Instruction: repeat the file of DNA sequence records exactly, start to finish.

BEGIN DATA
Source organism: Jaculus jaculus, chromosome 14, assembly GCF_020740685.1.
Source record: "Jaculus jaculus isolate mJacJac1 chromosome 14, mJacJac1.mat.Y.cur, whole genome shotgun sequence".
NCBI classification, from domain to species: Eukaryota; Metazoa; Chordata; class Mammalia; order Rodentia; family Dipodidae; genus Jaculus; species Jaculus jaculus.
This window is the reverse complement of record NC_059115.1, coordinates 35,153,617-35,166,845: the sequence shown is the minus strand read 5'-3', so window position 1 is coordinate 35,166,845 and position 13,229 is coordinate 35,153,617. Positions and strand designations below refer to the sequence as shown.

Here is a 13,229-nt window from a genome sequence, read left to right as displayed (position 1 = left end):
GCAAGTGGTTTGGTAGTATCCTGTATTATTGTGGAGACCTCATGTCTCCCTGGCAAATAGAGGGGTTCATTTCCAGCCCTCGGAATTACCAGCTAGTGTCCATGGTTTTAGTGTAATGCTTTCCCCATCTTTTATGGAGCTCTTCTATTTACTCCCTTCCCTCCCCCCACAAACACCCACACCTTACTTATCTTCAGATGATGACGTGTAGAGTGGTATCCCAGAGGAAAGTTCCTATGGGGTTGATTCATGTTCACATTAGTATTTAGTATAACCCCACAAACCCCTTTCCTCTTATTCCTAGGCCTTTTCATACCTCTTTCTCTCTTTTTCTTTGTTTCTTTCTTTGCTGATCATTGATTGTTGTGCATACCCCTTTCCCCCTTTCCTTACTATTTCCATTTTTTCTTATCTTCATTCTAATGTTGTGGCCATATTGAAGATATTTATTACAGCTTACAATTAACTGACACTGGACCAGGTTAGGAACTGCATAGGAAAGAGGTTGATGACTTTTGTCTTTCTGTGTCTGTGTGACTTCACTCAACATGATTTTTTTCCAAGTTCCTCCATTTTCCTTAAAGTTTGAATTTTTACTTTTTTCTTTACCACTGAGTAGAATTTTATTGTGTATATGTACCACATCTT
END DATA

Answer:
Source organism: Jaculus jaculus, chromosome 14, assembly GCF_020740685.1.
Source record: "Jaculus jaculus isolate mJacJac1 chromosome 14, mJacJac1.mat.Y.cur, whole genome shotgun sequence".
NCBI classification, from domain to species: Eukaryota; Metazoa; Chordata; class Mammalia; order Rodentia; family Dipodidae; genus Jaculus; species Jaculus jaculus.
This window is the reverse complement of record NC_059115.1, coordinates 35,153,617-35,166,845: the sequence shown is the minus strand read 5'-3', so window position 1 is coordinate 35,166,845 and position 13,229 is coordinate 35,153,617. Positions and strand designations below refer to the sequence as shown.

Here is a 13,229-nt window from a genome sequence, read left to right as displayed (position 1 = left end):
GCAAGTGGTTTGGTAGTATCCTGTATTATTGTGGAGACCTCATGTCTCCCTGGCAAATAGAGGGGTTCATTTCCAGCCCTCGGAATTACCAGCTAGTGTCCATGGTTTTAGTGTAATGCTTTCCCCATCTTTTATGGAGCTCTTCTATTTACTCCCTTCCCTCCCCCCACAAACACCCACACCTTACTTATCTTCAGATGATGACGTGTAGAGTGGTATCCCAGAGGAAAGTTCCTATGGGGTTGATTCATGTTCACATTAGTATTTAGTATAACCCCACAAACCCCTTTCCTCTTATTCCTAGGCCTTTTCATACCTCTTTCTCTCTTTTTCTTTGTTTCTTTCTTTGCTGATCATTGATTGTTGTGCATACCCCTTTCCCCCTTTCCTTACTATTTCCATTTTTTCTTATCTTCATTCTAATGTTGTGGCCATATTGAAGATATTTATTACAGCTTACAATTAACTGACACTGGACCAGGTTAGGAACTGCATAGGAAAGAGGTTGATGACTTTTGTCTTTCTGTGTCTGTGTGACTTCACTCAACATGATTTTTTTCCAAGTTCCTCCATTTTCCTTAAAGTTTGAATTTTTACTTTTTTCTTTACCACTGAGTAGAATTTTATTGTGTATATGTACCACATCTT